The LightSquared vs GPS problem, what now?
I learned a lot at the 2011 NMEA Conference & Expo, and got a first peek at some wonderful new marine electronics, but I’ll start my coverage with the scene above. Here on Panbo we started discussing GPS interference caused by LightSquared’s proposed new U.S. broadband cellular network back in March, and the entry now has 111 comments, many vigorously opposed to the LS plan. Plus the Coalition to Save Our GPS has become a powerfully united and outspoken voice, and the whole darn mess has recently become a political football. So it seemed fairly brave of Geoffrey Stearn — who is LS’s VP of Spectrum Development — to step into a room full of marine safety authorities (U.S. GMDSS Task Force) and NMEA members all of whose work depends on reliable GPS positioning…
But engineers and other technical folk tend to be deliberative and mild mannered, and Stearns seemed to fit that mold as well. There was no yelling. But there certainly was some skepticism about LightSquared’s latest “solution” to the interference problem. As I understand it, this is the third plan LS has proposed, or the second modification since testing proved beyond doubt that Plan A would adversely affect all sorts of GPS receivers over substantial areas around LS ground transmitters. I think the diagram below, extracted from a Deere filing to the FCC, nicely illustrates the situation even though it seems to depict LS’s original proposal.
Note the extreme signal power differences between the transmitters using the two LS bands and the adjacent GPS satellites. Note too how our “low” precision GPS receivers can filter the signal more tightly than what’s possible when receivers are designed to produce position accuracy to within inches. And finally understand that those high precision receivers also often use extra input from systems like Deere’s StarFire that are even more tangled up in the two bands of spectrum that LightSquared acquired from Inmarsat.
Below is Geoffrey Stearn’s slide depicting LightSquared’s latest proposal, which is to only use the lower of its two bands and to transmit at much lower power than originally planned (-30 dBm to be specific). That supposedly takes care of interference issues with low precision GPS receivers and a company called Javad GNSS claims to have a filtering solution for high precision receivers. And it’s worth noting that Javad Ashjaee is quite a GPS engineering talent. So is LightSquared going to happen? Well, that remains to be seen…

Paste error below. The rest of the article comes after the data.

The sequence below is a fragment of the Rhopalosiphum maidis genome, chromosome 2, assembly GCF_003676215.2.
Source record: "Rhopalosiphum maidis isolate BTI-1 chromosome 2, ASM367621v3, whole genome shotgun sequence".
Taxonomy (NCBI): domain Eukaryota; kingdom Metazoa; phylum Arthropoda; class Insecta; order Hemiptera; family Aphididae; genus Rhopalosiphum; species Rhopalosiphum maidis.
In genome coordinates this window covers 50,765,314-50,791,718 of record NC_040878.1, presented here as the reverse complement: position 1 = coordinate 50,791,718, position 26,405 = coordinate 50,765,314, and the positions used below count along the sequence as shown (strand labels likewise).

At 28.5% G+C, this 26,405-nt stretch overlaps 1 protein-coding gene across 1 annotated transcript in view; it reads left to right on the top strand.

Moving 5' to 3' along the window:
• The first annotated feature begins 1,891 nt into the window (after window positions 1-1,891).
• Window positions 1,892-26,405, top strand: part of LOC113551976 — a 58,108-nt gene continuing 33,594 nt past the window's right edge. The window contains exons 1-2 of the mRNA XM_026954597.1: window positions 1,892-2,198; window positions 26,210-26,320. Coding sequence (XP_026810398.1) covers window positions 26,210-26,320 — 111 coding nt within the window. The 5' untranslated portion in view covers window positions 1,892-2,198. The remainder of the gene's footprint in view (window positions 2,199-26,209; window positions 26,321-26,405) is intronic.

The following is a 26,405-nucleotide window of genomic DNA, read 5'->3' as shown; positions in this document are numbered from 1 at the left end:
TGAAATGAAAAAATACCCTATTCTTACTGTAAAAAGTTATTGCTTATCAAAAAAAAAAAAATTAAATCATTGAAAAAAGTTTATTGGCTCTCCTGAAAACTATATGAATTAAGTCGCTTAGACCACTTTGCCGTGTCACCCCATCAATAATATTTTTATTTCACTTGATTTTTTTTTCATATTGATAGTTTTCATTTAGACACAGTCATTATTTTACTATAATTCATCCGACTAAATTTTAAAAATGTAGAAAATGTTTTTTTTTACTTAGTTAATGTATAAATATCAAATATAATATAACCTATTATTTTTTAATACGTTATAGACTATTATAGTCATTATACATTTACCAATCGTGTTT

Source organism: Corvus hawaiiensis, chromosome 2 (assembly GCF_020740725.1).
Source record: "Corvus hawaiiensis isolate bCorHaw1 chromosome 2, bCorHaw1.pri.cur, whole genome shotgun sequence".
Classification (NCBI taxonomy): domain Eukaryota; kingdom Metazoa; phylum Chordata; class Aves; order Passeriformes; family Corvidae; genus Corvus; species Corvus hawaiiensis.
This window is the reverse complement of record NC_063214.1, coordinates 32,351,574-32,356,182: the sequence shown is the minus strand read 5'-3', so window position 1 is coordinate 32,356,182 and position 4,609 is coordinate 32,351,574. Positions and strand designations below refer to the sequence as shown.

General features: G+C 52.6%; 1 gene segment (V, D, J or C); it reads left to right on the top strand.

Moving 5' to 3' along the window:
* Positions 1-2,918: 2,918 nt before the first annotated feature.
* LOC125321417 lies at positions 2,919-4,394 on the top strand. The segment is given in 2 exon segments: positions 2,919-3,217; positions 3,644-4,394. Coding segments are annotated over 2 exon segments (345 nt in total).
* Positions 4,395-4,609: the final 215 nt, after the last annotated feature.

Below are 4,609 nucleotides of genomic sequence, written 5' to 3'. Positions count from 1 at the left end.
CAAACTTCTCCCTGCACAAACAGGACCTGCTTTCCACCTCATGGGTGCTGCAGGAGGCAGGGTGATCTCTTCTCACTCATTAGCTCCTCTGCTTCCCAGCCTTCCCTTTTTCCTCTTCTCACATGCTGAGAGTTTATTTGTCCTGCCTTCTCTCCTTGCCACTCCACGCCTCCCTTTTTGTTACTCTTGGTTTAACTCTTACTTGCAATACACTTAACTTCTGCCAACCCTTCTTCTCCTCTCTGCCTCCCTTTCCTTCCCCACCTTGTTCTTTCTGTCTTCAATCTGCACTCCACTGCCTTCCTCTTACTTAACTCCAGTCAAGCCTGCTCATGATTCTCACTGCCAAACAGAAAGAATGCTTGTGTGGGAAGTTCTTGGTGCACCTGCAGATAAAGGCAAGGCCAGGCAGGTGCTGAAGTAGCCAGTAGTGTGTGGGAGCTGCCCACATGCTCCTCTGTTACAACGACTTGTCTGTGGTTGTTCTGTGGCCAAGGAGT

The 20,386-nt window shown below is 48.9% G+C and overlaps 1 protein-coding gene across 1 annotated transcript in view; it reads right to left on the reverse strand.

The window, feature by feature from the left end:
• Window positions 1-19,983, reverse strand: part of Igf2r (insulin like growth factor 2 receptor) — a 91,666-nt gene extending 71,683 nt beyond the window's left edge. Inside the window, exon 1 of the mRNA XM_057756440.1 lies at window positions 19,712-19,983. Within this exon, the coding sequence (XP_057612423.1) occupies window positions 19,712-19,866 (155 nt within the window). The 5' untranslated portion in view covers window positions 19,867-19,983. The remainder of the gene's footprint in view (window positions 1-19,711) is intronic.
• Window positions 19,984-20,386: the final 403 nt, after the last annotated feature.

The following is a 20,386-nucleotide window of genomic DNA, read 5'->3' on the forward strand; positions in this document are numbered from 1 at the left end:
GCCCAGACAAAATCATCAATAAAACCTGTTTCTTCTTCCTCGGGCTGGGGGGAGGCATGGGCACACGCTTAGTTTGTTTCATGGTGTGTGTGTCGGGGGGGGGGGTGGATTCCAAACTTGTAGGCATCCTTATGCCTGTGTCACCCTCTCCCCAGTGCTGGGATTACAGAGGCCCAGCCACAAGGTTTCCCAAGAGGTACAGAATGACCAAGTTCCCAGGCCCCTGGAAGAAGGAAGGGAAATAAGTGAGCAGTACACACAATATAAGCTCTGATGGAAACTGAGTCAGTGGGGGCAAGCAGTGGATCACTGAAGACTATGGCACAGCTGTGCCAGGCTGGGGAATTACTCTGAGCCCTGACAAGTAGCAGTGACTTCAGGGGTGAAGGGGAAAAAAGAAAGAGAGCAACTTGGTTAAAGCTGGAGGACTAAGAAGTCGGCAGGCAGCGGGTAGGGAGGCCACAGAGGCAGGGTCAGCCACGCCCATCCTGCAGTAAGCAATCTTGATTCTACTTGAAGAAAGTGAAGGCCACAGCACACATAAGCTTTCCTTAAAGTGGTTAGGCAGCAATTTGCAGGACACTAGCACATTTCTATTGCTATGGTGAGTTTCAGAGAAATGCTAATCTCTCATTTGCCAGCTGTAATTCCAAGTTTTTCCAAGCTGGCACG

For one thing, the senior GPS engineer who Garmin flew to the conference specifically to rebut Stearn’s address says that Garmin is not at all convinced that the latest LS plan won’t interfere with standard narrowband GPS receivers. The arguments get into pretty technical areas like propagation auditing and standards, but I certainly got the point that we all tolerate weak cell signals much more easily than we could handle poor GPS reception. Obviously a lot more testing of LightSquared’s latest plan has to happen. And in my view it shouldn’t be rushed, even if LS is under a financial gun.
In fact, I asked Stearns in a breakout session if LS has a Plan D in case it is not allowed to transmit any cellular data from ground stations on either of its L bands. While he danced away from that answer, he did respond to my followup saying that LS had simply not realized that there would be interference issues when it conceived Plan A. An expert later told that that that answer was not only BS but “documented BS”.
Personally I remain convinced that massive disruption of GPS in the U.S. will never happen because it would outrage so many users. And Stearns did confirm that saltwater marine users are the least likely to see problems because part of LS’s deal with Inmarsat is careful transmission controls along the coastline in order not to disturb the latter’s maritime services. But I was also struck by the questioning of Jule Rutstein of Bethel Marine Electronics. If Plan C or some further compromise is indeed activated, how are guys like Jules and his team going to diagnose it? They already get calls about intermittent GPS failures that can very hard to figure out. Maybe a map of LightSquared transmission towers will become a new piece of everyone’s trouble shooting kit?
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